A day in County Clare with the Socks in the Frying Pan, Story and Photos By Kelley F. Hurst

(Click on picture at top to scroll through all the pictures)

I had chosen my shoes poorly. Their stiff, unforgiving soles and lack of ankle support made this hike up to the Cliffs of Moher more wobbly than I would have liked. I was scrambling along the "locals" path to one of the most visited and impressive sites of western Ireland, guided by Aodán Coyne and Fiachra Hayes, two-thirds of the Irish band Socks in the Frying Pan, with Fiachra patiently leading me by the hand. In his excitement to increase the dramatic reveal of the breathtaking view, he forbade me to look toward the sea. After precarious and slow progress, we finally reached the last bend of the cliffside path. Finally, I could take in the famed view. I looked out, toward the cliffs. I took a photo of Aodán, who had moved toward what seemed like the edge of the world. Aodán looked over his shoulder at us, then back toward the sea. And then jumped.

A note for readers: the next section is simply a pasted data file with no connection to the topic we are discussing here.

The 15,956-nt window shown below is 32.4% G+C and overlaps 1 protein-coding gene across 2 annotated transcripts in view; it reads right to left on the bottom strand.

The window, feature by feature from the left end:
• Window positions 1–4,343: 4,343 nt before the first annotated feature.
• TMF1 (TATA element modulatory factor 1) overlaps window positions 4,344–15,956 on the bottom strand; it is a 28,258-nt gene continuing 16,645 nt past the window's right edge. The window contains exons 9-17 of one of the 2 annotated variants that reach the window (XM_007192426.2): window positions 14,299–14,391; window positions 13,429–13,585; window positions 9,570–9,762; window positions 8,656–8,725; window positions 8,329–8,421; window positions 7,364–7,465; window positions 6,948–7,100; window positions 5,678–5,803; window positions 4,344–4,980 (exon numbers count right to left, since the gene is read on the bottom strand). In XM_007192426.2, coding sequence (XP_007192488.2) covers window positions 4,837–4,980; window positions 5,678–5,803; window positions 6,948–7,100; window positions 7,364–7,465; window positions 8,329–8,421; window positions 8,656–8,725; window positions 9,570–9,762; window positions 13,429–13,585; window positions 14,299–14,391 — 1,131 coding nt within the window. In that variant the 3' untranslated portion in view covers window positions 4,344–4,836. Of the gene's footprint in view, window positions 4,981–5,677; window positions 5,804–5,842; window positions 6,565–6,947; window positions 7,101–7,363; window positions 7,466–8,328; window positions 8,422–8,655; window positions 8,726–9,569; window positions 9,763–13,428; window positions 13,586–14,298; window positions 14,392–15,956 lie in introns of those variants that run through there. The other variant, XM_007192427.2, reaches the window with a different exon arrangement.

Photo: Aodán Coyne at The Cliffs of Moher

The drama of the moment was not lost on me, though I somehow felt that Fiachra knew that this surprise was in the works. He ran to the edge, looked down at the shelf, about five feet below, where Aodán now stood, lamenting his sore knee. “I saw that extra step you took," Fiachra said. "I was thinking you might keep going.” This elaborate joke cemented my view of the Socks; they are as sparky, warm and hilarious offstage as the characters they seem onstage. And they love surprises and great punch lines.

Photo: Aodán and Fiachra conspiring at the Cliffs of Moher (Click on picture at top to scroll through all the pictures)

This was all part of the royal Socks treatment: a tour through County Clare, courtesy of one of the most talented Irish bands to get to Kansas this century.